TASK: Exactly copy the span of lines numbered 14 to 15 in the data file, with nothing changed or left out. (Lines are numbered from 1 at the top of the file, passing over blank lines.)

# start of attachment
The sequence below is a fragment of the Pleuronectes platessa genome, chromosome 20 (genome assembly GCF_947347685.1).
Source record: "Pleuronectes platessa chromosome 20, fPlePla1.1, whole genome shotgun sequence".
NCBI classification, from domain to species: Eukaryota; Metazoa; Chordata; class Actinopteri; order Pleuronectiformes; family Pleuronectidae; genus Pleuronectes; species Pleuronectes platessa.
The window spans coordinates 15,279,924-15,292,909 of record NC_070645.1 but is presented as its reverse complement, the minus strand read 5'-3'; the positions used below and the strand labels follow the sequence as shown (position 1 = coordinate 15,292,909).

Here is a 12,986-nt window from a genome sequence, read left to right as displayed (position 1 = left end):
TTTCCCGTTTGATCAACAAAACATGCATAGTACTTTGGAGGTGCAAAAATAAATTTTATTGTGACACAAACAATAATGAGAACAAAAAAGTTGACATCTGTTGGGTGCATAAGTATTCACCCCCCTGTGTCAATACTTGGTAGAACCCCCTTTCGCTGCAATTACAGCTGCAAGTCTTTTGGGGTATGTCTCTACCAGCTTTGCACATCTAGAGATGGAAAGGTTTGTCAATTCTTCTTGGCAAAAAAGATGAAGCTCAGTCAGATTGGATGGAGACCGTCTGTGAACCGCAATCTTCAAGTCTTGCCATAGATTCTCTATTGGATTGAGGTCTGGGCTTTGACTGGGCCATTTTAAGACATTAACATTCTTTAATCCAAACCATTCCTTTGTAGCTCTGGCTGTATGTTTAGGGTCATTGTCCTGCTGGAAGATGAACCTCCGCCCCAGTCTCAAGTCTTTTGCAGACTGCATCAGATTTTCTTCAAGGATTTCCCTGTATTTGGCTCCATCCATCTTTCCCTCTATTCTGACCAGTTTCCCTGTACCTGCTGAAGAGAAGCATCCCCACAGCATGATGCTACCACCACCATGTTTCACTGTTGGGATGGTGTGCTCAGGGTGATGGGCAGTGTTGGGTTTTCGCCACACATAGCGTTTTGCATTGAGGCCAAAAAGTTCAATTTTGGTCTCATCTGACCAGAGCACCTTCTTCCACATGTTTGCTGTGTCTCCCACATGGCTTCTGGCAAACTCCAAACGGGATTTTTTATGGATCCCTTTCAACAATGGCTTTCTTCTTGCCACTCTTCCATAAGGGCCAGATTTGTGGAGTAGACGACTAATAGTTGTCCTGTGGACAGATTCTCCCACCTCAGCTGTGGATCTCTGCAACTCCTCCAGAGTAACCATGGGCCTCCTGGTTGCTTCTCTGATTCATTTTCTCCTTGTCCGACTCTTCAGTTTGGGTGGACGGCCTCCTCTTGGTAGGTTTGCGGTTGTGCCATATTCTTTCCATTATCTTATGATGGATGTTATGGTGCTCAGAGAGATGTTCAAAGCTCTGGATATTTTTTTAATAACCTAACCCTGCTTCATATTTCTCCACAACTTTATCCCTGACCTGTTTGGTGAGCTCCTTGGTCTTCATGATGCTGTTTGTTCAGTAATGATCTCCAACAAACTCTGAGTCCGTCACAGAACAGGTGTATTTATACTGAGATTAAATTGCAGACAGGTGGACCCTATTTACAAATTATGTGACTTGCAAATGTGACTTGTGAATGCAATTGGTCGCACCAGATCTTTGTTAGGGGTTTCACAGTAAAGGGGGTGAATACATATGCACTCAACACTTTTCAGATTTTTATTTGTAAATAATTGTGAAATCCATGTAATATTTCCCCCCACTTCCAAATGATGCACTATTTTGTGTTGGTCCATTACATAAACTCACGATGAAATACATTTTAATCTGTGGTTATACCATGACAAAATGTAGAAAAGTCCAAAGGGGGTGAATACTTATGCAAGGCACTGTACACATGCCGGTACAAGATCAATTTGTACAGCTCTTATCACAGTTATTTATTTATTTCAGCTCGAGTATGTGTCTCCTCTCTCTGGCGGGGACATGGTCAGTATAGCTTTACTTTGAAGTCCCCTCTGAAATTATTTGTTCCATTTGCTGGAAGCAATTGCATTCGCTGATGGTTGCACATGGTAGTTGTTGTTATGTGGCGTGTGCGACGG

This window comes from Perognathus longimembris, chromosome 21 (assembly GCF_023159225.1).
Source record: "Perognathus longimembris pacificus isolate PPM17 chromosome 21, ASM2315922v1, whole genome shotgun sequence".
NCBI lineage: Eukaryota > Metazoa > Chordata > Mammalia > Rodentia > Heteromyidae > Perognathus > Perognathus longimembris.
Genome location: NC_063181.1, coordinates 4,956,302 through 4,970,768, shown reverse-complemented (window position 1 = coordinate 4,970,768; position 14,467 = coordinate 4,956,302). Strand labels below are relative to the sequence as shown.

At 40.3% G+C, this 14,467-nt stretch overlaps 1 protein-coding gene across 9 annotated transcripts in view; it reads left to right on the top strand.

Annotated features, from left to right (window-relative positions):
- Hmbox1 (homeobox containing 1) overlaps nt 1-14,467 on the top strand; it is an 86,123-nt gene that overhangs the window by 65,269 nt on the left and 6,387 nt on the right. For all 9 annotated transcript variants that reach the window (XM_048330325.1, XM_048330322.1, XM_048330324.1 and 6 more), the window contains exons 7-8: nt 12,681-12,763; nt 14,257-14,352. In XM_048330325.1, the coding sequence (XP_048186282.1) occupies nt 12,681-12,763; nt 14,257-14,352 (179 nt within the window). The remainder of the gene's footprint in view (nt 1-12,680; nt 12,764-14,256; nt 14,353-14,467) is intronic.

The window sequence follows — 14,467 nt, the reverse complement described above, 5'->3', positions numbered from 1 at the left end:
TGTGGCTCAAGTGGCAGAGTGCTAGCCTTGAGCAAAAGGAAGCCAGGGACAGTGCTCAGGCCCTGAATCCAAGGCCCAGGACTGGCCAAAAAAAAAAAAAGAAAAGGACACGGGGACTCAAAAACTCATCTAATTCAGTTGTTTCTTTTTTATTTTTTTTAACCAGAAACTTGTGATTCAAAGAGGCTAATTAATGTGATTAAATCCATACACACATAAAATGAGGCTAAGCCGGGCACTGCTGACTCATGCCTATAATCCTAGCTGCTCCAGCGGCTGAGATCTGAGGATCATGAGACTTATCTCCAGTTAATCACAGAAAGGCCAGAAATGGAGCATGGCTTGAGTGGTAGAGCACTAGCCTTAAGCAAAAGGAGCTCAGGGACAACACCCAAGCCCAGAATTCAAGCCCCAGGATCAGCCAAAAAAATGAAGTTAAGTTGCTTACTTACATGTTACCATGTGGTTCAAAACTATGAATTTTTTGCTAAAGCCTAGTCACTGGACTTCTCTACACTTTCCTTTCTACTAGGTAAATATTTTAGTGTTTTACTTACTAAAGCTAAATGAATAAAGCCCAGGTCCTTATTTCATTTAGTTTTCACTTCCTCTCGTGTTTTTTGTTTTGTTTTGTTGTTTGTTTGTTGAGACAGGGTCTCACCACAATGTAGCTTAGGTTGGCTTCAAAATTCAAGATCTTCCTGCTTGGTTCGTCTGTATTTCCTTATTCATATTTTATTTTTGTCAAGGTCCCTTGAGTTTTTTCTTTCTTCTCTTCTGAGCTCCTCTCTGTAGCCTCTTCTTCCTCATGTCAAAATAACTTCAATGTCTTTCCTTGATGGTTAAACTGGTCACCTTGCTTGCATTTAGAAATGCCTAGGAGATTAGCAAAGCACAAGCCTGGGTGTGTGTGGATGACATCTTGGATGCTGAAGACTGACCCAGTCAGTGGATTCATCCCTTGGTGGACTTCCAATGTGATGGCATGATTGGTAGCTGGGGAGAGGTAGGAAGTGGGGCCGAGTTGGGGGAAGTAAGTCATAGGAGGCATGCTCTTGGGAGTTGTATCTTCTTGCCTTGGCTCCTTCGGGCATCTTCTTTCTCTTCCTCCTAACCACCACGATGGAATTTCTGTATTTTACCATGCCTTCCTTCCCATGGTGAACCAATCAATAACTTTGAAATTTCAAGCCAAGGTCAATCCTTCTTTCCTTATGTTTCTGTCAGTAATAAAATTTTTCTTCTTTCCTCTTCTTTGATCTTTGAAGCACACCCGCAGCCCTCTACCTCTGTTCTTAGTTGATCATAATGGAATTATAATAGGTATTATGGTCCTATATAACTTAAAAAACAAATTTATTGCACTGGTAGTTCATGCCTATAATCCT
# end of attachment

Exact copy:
The window sequence follows — 14,467 nt, the reverse complement described above, 5'->3', positions numbered from 1 at the left end:
TGTGGCTCAAGTGGCAGAGTGCTAGCCTTGAGCAAAAGGAAGCCAGGGACAGTGCTCAGGCCCTGAATCCAAGGCCCAGGACTGGCCAAAAAAAAAAAAAGAAAAGGACACGGGGACTCAAAAACTCATCTAATTCAGTTGTTTCTTTTTTATTTTTTTTAACCAGAAACTTGTGATTCAAAGAGGCTAATTAATGTGATTAAATCCATACACACATAAAATGAGGCTAAGCCGGGCACTGCTGACTCATGCCTATAATCCTAGCTGCTCCAGCGGCTGAGATCTGAGGATCATGAGACTTATCTCCAGTTAATCACAGAAAGGCCAGAAATGGAGCATGGCTTGAGTGGTAGAGCACTAGCCTTAAGCAAAAGGAGCTCAGGGACAACACCCAAGCCCAGAATTCAAGCCCCAGGATCAGCCAAAAAAATGAAGTTAAGTTGCTTACTTACATGTTACCATGTGGTTCAAAACTATGAATTTTTTGCTAAAGCCTAGTCACTGGACTTCTCTACACTTTCCTTTCTACTAGGTAAATATTTTAGTGTTTTACTTACTAAAGCTAAATGAATAAAGCCCAGGTCCTTATTTCATTTAGTTTTCACTTCCTCTCGTGTTTTTTGTTTTGTTTTGTTGTTTGTTTGTTGAGACAGGGTCTCACCACAATGTAGCTTAGGTTGGCTTCAAAATTCAAGATCTTCCTGCTTGGTTCGTCTGTATTTCCTTATTCATATTTTATTTTTGTCAAGGTCCCTTGAGTTTTTTCTTTCTTCTCTTCTGAGCTCCTCTCTGTAGCCTCTTCTTCCTCATGTCAAAATAACTTCAATGTCTTTCCTTGATGGTTAAACTGGTCACCTTGCTTGCATTTAGAAATGCCTAGGAGATTAGCAAAGCACAAGCCTGGGTGTGTGTGGATGACATCTTGGATGCTGAAGACTGACCCAGTCAGTGGATTCATCCCTTGGTGGACTTCCAATGTGATGGCATGATTGGTAGCTGGGGAGAGGTAGGAAGTGGGGCCGAGTTGGGGGAAGTAAGTCATAGGAGGCATGCTCTTGGGAGTTGTATCTTCTTGCCTTGGCTCCTTCGGGCATCTTCTTTCTCTTCCTCCTAACCACCACGATGGAATTTCTGTATTTTACCATGCCTTCCTTCCCATGGTGAACCAATCAATAACTTTGAAATTTCAAGCCAAGGTCAATCCTTCTTTCCTTATGTTTCTGTCAGTAATAAAATTTTTCTTCTTTCCTCTTCTTTGATCTTTGAAGCACACCCGCAGCCCTCTACCTCTGTTCTTAGTTGATCATAATGGAATTATAATAGGTATTATGGTCCTATATAACTTAAAAAACAAATTTATTGCACTGGTAGTTCATGCCTATAATCCT